The first time I visited China in 1999, we visited Book City in Shanghai. It was the largest bookstore I’d seen—ever! Book City had several floors with elevators and escalators, and at each floor I had to wait in line to get on the next escalator up.
It was that busy. Bookstore owners in the US only get to dream of such traffic.
Most of the books were by Chinese authors and written in Chinese. One small segment on the fourth floor offered books from the rest of the world and most were in English.
Then, for a few years, bookstores owned by private companies—not state owned—sprouted like mushrooms, but today, as in the United States, those brick and mortar bookstores may be struggling to survive.
The Independent in the UK said, “Hard times for traditional books as China’s digital publishing industry grows. Pity the poor paperback. The days of the traditional book in China are numbered, according to figures just released by the central government, it seems more and more people are now turning their attention to digital forms of publishing.”
And the Chinese are buying eBooks with a passion, as you may witness from the next embedded video.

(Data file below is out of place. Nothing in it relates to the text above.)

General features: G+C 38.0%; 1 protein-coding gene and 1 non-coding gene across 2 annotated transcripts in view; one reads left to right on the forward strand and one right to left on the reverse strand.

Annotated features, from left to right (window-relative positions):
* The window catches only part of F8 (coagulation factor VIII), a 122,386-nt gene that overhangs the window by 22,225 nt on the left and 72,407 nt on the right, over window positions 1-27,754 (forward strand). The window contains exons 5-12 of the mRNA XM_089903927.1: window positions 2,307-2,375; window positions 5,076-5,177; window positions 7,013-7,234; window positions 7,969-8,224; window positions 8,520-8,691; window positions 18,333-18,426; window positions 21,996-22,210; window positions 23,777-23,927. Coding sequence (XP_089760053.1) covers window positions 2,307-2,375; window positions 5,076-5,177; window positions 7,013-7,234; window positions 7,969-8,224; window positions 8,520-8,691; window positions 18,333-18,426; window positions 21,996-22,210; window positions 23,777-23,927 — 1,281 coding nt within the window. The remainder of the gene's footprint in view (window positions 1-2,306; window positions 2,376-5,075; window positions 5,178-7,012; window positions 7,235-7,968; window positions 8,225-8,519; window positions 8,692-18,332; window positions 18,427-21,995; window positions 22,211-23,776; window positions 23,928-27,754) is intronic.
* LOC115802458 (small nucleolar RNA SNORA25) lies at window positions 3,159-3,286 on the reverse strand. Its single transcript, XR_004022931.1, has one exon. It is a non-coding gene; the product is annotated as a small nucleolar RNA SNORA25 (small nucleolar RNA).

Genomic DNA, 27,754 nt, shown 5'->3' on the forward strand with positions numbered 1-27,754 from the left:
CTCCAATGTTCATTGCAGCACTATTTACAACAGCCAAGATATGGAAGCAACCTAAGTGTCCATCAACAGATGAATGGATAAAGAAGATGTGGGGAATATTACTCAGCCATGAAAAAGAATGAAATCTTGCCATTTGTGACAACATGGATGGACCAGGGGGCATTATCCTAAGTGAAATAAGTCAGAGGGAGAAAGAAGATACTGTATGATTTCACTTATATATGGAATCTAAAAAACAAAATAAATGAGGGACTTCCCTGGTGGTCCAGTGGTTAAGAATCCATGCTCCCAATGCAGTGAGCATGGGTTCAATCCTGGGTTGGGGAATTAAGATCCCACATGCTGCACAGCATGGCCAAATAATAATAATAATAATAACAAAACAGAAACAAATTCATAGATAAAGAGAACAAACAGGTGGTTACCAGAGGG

It you have never been to China, you should not be surprised, because China has had a thriving publishing industry for longer than a thousand years and more than 95% of its population is literate.
Vearsa.com reported (March 30, 2015), “The eBook market, and in particular the English language eBook market, in China is still in its infancy but the scope and impact of eBooks in China is evolving at an incredible pace.” In addition, Digital Bookworld.com says, “China’s book market is growing fast. And ebooks in particular are on the rise thanks largely to the worldwide mobile boom impacting publishers everywhere.”
After all, the Chinese invented paper and the printing press centuries before it appeared in Europe. In China, the printing press was invented during the Tang Dynasty between the 4th and 7th century AD. In Europe, Gutenberg’s movable type press didn’t appear until about 1450 AD—the Chinese beat the West by about a thousand years with this innovation (hundreds of other). – Computer Smiths.com
Lloyd Lofthouse is the award-winning author of My Splendid Concubine [3rd edition]. When you love a Chinese woman, you marry her family and culture too. This is the lusty love story Sir Robert Hart did not want the world to discover.
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